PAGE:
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I don't remember what I wished for before our wishes were the same. It didn't matter who was blowing out the birthday candles or throwing a coin into a fountain or scattering the seeds of a dandelion. When we were given a wishbone, I wanted to win, and so did my big brother, but for a long time it didn't matter which way the wishbone broke. I don't remember what I wished for before baseball.
At the end of the summer of 1975, when I was seven, we went to our first game. It was only a couple weeks after our recently reshaped family had moved into a damaged house in what seemed to be the middle of nowhere. Mom and her boyfriend, Tom, had their hands full trying to make the place livable, and they didn't have much money either, but they knew what my brother and I had begun to wish for. So they took a break from ripping up rotted carpeting and tearing down warped wooden siding and painting over swear words and crude pornographic drawings, and we drove three hours in our VW Camper to Boston. The length of the trip seemed almost unbearable to me. I couldn't wait to finally get a glimpse of my gods.
When we walked up the concrete tunnel and I saw the field for the first time, the deep green color of the grass hit me like the heartbeat of something benevolent and immense. I followed my family to our seats in a daze. You only sense that pulse a few times your whole life.
A little while later, after the game had begun, my brother elbowed me in the side.
“Hey, here's Yaz,” he said. It was true. Walking to the plate was the real version of the figure from my favorite baseball card. He had big numbers on his card stretching far back in time, to way before I was even alive. He had been an All-Star year after year. He had won the Triple Crown. Everyone everywhere seemed to understand.
“Come on, Yaz!” my brother yelled.
“Come on, Yaz!” I yelled.
Everyone everywhere was yelling for Yaz.
As the game went on, the desire on the part of the crowd for Yaz to come through grew into something deeper and more desperate. A hunger. Each time he came to the plate the sound of 30,000 people pleading his name got louder. We pleaded along with the crowd again and again, our throats getting hoarse. He kept failing. His last chance came in the eighth inning with a man on second. We tossed the last shreds of our voices into the roar.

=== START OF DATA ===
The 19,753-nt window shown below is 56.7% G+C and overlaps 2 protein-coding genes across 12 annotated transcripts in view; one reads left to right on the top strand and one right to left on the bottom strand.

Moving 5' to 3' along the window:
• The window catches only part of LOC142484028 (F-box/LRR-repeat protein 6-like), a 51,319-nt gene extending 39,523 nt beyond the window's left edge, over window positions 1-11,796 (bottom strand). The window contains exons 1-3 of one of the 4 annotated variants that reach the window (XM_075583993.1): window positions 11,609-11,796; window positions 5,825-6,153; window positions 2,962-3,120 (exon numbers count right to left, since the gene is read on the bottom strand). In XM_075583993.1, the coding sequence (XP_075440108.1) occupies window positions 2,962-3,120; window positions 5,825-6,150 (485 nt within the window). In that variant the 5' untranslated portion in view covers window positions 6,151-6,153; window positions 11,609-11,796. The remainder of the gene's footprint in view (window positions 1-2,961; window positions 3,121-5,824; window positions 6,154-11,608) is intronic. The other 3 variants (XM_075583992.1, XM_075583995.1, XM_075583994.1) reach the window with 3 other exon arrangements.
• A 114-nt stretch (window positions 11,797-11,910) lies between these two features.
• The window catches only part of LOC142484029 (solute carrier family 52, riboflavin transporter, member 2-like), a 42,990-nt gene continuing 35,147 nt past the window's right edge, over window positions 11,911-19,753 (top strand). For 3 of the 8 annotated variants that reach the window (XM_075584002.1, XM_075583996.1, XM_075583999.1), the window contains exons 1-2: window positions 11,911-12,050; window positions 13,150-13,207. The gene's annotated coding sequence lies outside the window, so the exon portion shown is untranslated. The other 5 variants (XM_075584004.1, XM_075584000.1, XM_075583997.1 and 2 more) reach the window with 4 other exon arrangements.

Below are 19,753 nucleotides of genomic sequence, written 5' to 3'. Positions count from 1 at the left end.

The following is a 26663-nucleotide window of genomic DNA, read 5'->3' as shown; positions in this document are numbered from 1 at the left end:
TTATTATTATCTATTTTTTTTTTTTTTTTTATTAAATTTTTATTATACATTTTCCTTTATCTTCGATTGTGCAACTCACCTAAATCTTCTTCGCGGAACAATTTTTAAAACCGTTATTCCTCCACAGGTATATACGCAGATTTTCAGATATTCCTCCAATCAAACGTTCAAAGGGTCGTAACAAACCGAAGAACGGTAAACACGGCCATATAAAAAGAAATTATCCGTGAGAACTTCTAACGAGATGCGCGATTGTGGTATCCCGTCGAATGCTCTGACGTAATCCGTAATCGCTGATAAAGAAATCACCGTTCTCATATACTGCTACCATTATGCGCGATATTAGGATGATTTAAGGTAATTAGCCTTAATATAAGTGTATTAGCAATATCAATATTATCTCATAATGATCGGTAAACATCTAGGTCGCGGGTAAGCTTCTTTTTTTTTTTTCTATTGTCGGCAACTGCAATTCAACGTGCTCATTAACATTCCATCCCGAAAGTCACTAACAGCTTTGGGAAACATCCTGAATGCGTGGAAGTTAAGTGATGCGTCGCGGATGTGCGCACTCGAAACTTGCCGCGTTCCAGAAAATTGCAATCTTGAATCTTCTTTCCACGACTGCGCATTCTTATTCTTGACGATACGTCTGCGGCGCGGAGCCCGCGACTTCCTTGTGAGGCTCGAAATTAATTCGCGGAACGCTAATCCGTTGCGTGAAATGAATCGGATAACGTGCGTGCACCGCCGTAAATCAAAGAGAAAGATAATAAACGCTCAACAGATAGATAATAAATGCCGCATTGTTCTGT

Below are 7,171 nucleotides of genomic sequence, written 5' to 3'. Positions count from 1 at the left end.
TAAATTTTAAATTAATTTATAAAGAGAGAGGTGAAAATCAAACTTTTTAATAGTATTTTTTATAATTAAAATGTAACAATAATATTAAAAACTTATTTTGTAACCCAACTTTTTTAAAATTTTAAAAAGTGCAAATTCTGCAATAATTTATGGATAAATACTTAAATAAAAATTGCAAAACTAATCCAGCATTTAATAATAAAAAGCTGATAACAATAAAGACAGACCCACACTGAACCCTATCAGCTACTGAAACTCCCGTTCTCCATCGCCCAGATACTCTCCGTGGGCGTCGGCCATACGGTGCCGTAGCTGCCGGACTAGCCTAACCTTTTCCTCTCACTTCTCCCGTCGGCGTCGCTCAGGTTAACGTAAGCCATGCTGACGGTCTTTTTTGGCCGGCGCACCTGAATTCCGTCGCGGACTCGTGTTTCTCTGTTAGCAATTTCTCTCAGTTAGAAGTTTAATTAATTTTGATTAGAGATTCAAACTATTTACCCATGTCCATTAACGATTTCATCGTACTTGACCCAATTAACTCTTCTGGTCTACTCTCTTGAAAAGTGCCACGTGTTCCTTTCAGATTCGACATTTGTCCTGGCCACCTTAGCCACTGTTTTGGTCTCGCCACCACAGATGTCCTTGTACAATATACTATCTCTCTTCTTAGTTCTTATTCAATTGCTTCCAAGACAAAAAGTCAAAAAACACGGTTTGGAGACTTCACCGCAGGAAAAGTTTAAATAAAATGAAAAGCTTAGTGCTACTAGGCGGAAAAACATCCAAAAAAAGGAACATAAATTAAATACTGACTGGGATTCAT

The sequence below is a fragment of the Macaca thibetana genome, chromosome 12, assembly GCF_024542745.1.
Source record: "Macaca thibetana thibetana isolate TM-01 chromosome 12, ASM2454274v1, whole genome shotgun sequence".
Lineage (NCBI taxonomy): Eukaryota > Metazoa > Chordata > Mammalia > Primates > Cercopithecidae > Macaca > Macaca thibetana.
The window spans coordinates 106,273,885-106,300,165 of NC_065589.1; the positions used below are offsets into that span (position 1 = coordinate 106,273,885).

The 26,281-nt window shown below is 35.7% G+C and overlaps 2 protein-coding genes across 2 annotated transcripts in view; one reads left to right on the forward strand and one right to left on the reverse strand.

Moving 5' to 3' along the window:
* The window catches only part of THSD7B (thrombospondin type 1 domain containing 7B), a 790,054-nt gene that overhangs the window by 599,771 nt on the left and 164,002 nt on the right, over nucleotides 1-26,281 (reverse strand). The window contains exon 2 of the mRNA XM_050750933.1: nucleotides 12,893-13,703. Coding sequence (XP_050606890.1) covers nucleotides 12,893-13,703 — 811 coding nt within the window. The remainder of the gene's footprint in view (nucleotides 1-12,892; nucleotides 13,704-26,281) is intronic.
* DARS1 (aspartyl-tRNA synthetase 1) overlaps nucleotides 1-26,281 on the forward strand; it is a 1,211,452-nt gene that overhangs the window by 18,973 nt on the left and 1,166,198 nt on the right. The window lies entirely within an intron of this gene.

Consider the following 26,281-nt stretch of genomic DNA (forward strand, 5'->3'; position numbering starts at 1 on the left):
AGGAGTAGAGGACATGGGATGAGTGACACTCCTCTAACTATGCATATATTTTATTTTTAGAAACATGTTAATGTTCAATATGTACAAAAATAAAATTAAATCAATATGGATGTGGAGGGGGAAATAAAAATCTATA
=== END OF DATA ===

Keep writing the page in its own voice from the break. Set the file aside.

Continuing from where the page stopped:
2 +2+ = 5Topps 1975 #533: Rudy Meoli
For a long time, I knew how to find happiness. All I needed was a quarter.
I lived in the country, far away from almost everything. Far away from the suburbs where I was born and had spent the first six years of my life. Far away from clear television signals. Far away from my favorite place in the world, where the baseball team I loved played its games. Far away from my father. Far away from all other kids except one.
Sometimes that kid, my older brother, Ian, would nod when I held up a baseball glove and a ball, and we'd go out into the yard. But sometimes he would be far away, too, lost in a thick book about distant worlds. I'd say his name and say his name, but when he was this far away he'd either say nothing or tell me to leave him alone.
But I was close enough to one thing. If I had a quarter, I could walk a half-mile to a general store and buy a pack of baseball cards.
Sometimes I wouldn't be able to stop myself from ripping open the pack within seconds of its purchase. But even while doing so, I was aware that it would have been better to wait. So most days I carried the pack home unopened. It was important to discover the new cards at home, as if in some way delaying the discovery until then helped define that faraway house as my home, as someplace special in the world.
I switched the pack back and forth from my hands to my pocket as I walked, liking how it felt in both places. I liked to feel the waxy surface of the pack and the thin raised rectangle of hard gum inside. I liked to feel the sharp edges of the cards through the pack, too,
and to imagine that they'd somehow never once been touched by human hands.
When I got home I went up to the room I shared with my brother. In the early years I would do this in hopes that Ian would be there, so I could show him the new cards as they came to me. As the years went on he was there less and less, and sometimes even if he was there I'd be able to tell that he was far away, and I'd take the pack to my side of the room without saying his name.
As I write this, decades later, almost all the things that made that room my room are long gone. The poster of David “Skywalker” Thompson levitating his way to a tomahawk slam. The poster of Ace Frehley, his silver-painted eyes clamped shut, using his guitar as a phallic conduit for the infinite wonder of the cosmos. The magazine cutout of Cheryl Tiegs in a see-through fishnet bathing suit walking straight toward me with a dreamy smile. All the various lint-covered objects made of Nerf. All the piles of hand-scrawled solitaire Strat-O-Matic scorecards. The only thing that remains is the heart of the room, the box containing all the baseball cards I ever brought home. The box I've carried with me through my life.